Multiplying Your LinkedIn Results

by Jan & Bert

With Boolean searches, you can fine-tune your search results. We talked about the AND-operator and how it can help you reduce the number of people popping up in your results. But what if you actually want more results? This is where the OR-operator comes into play.

 

The OR-operator

Using OR means that either or both of your search items will be present in the results. Let’s assume I am selling training services to organisations. People who hire us often live in the sales, marketing or HR department. So, just as an example, let’s say I’d be searching for these profiles.

 

When I search for sales managers, I find 95K results. When I search the term marketing manager, I get 50K results. Unlike the AND-operator, where we are getting fewer results, we now want more results. By using the OR-operator, sales OR marketing manager, LinkedIn will give me about 139K (the blue area in the picture). This makes perfect sense, because we know that there are 5,900 sales and marketing managers from the previous article

 

sales OR marketing

 

This means that by inserting the word OR (in capitals with a space before and after), we get more results. This is exactly what we want! In this example, we are finding people who are:

 

  1. Sales managers
  2. Marketing managers
  3. Sales and marketing managers

 

 

The general rule of thumb to apply the OR-operator is when you want more results.

 

 

What a lot of people are overlooking is the fact that this OR-operator may also be used more than once.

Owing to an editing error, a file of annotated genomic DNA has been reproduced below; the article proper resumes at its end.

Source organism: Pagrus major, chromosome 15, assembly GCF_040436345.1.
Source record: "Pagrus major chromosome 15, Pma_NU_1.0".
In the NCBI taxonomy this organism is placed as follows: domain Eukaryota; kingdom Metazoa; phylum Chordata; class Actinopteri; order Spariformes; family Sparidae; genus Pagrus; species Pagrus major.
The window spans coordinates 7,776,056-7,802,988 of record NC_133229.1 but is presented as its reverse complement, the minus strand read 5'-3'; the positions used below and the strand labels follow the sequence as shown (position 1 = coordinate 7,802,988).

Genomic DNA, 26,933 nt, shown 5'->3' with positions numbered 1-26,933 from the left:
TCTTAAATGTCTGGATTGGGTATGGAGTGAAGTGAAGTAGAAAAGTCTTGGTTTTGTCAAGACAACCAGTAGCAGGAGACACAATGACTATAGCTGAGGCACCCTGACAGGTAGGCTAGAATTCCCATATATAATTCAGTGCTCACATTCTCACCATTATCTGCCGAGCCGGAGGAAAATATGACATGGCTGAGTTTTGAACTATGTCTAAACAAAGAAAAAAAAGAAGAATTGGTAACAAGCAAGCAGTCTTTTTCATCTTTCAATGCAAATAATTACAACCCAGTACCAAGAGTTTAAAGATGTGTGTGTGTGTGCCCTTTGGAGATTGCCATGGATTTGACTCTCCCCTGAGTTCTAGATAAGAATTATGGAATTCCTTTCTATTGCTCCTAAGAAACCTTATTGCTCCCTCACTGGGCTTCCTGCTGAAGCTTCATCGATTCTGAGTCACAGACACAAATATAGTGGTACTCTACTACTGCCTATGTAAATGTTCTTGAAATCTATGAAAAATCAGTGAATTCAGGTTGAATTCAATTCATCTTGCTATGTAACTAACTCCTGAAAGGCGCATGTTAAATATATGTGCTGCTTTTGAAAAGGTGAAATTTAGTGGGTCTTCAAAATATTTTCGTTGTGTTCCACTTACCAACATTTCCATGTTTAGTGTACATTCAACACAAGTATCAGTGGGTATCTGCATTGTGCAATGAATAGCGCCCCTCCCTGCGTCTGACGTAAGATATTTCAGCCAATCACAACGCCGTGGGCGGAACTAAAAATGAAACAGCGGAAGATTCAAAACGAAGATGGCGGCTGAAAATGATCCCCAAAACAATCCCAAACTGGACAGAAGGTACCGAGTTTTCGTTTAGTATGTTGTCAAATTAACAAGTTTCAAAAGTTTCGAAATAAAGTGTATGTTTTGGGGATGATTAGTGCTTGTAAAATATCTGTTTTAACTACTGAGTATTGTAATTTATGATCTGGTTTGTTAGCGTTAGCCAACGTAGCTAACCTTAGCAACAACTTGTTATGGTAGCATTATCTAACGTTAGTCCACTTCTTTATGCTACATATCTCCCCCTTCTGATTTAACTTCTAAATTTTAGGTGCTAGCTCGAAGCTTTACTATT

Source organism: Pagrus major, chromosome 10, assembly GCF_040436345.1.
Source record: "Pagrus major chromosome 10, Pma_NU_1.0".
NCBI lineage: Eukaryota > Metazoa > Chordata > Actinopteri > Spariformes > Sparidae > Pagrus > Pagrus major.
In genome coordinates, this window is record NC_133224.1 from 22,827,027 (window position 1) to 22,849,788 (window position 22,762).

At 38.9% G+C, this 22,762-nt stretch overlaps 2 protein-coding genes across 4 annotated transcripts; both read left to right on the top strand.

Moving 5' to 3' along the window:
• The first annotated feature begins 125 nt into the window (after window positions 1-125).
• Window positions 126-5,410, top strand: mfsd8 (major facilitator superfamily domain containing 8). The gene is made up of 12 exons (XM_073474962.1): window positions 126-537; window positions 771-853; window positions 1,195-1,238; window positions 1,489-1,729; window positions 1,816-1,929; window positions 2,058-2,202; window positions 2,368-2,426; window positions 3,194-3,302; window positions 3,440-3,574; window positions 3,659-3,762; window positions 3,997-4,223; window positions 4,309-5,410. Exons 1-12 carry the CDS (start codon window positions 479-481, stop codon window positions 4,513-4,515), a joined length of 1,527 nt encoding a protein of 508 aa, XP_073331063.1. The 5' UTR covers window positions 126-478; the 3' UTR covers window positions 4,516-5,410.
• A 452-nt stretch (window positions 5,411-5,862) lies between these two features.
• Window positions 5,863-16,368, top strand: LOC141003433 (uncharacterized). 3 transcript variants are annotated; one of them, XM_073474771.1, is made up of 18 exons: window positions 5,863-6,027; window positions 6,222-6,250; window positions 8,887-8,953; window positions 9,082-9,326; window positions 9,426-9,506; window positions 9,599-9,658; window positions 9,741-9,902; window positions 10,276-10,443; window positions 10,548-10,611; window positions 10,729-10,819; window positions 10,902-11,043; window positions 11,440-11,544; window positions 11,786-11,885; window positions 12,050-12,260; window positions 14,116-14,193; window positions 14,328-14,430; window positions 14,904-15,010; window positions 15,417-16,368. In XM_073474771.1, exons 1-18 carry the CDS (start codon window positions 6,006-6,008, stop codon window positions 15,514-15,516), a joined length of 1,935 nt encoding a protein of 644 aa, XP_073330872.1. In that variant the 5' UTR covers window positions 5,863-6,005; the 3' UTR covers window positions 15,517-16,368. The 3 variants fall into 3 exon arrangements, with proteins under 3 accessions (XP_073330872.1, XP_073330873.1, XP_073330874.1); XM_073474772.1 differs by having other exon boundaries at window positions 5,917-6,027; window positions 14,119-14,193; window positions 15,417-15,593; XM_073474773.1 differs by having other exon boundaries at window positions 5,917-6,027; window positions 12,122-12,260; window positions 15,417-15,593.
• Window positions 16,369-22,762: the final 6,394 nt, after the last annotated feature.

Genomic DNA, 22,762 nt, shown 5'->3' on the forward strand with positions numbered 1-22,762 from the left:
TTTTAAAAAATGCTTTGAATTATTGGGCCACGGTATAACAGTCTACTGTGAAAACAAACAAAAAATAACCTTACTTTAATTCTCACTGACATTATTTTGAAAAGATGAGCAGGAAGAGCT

Example: sales OR marketing OR hr

 

On top of this, the OR-operator can bring you extra results that you normally would not get – especially when you think of search terms that are related to your original ones. 

 

Here are some additional tips for making the best use of OR:

 

  1. Plural: woman coach OR coach for women
  2. Synonyms: team leader OR team manager
  3. Abbreviations: hr OR human resources
  4. Spelling: developer OR develloper OR developper OR devellopper

 

Yes, even managers are allowed the occasional typo. 🙂

 

Start playing around with the OR-operator and let us know which additional results you get!

 

To your success!

Jan & Bert

 

P.S.: Looking for more LinkedIn tips? Use one or more of the 10 strategies to find the people you are looking for via the bestselling book “How to REALLY use LinkedIn” (a free download is available at www.how-to-really-use-linkedin.com).

 

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